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Many companies that make TENS units also make electric pulse massagers, which massage the muscle using electrical stimulation and reduce inflammation and prevent atrophy. A lot of chronically ill people, myself included, actually use both machines! They take a little getting used to, because the feeling of using them the first time can be pretty weird! After a while though, they’re fantastic. There are days I actually rush home to put my TENS unit on my legs!

Anyway- this has been a glance into the less glamorous side of my life. Stuff like this is what I’m doing when I’m not reviewing makeup or traveling to exotic locales, haha!

Very Aware of EDS for Our Awareness Month

Hi guys! This week there won’t be much new stuff on the blog. My family got rear-ended by a distracted driver, and although luckily all our injuries are minor, mom and I took the brunt of the pain from the crash. We spent last night at the ER after I took an ambulance ride to the local trauma hospital- seriously, we were there maybe six or seven hours. Then today mom wound up at the ER for her own injuries. We’re all gonna be okay, but since it’s Ehlers Danlos Awareness Month, I thought I would talk about a few Ehlers Danlos things that are important when you’re in a trauma situation!

Image With Ehlers Danlos, our faulty connective tissue can mean any trauma- even the kind normal people would be able to walk away from unscathed- can quickly become major. Hypermobility in the neck means that whiplash will be worse, and although neck trauma is always considered an emergency, neck trauma with EDS is an emergency that will have four or five ER doctors looking at your before you’ve even made it to a room, especially if you’re at a teaching hospital that specializes in trauma. However, if you’re lucky enough to get an ER doc who actually knows about Ehlers Danlos, like I was, it’s going to be the best ER trip of your life. (Well, as far as ER trips can go.)

Since you have a connective tissue disorder, you’re going to have a lot more tests done than a normal person. There were other trauma patients at the hospital, and they all got out sooner than I did. An MRI, three CT scans, X-Rays, and more people poking me and asking questions than I can remember, and it still took six hours before they would even un-immobilize me. 

However, everyone wanted to make me comfortable, which was an experience I have never had at an ER before. The doctor wrote up zofran and dilaudid before even looking at me, and once I had a burst vein from trauma complications and a faulty IV (hint: if you think your shoulder is dislocating, tell a doctor before they try to use the vein in that arm. It will end in nothing but tragedy), he had me up in warm compresses and IV medication in the other arm before I even knew what was going on.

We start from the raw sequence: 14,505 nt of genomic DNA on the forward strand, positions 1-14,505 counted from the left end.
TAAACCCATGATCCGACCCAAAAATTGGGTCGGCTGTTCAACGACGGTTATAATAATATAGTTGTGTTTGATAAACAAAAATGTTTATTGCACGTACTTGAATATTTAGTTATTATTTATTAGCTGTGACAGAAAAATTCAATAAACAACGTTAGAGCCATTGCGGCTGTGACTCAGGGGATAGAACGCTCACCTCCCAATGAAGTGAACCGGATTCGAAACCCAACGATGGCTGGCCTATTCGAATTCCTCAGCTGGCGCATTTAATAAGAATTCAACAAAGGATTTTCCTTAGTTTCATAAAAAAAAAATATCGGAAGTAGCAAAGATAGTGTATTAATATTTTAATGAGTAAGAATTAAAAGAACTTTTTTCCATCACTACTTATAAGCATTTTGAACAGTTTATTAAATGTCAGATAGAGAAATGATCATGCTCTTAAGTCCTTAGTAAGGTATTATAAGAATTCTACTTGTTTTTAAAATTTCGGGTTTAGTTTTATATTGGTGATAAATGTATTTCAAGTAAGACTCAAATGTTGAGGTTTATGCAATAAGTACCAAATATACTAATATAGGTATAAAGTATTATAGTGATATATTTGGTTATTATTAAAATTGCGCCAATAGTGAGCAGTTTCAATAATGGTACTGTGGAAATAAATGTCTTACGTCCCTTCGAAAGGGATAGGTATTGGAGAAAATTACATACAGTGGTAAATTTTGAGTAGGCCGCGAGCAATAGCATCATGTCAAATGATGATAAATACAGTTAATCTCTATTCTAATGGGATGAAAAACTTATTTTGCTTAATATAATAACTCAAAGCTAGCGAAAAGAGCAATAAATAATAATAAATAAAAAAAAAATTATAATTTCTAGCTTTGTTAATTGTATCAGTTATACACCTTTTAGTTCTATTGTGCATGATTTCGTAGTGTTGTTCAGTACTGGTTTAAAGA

Everything turned out to be minor- I’ll recover from the head and neck trauma, I need to keep an eye on my rib and liver area, and the huge swollen arm on my left side should return to normal once my body slowly works the stuff out of my system.

The worst part is, if you have EDS, your worries don’t end once you walk out of the ER. You’re given a list of signs and symptoms that should immediately send you back to the ER, a list to call your doctor about, a stern warning to follow up with your doctor no matter what, and you’re rolled out with an Aspen Vista cervical collar still on. Compared to my ER visits before I knew I had a connective tissue disorder, the amount of follow up necessary is incredible! It’s enough to make me more than a little paranoid.

And with that, is my ribcage looking a little swollen dangerously near my liver, anyone? Haha- just kidding. Probably.

One Year Anniversary.

Tomorrow is the one year anniversary of my thyroid surgery. I’ve come a long way since that surgery.

When I gained forty pounds in less than a month and started having trouble breathing or swallowing, the trail led to my thyroid. We’d let a (huge) lump on it go unattended for years, thanks to some incompetent doctors and my unwillingness to have yet another painful biopsy. After finally seeing a competent ENT, I had hope that all the health problems that had plagued me my entire life came down to this useless little organ about to be chopped out of my neck. In fact, I took a pre-surgery selfie just so I could see my progress over the next year. I was expecting my hair to stop falling out, the weight to fall off, and the strange aches and pains that traced back to childhood to disappear. See how smug I look, despite it being 4 am? That’s the face of someone who thinks all their problems have just been solved.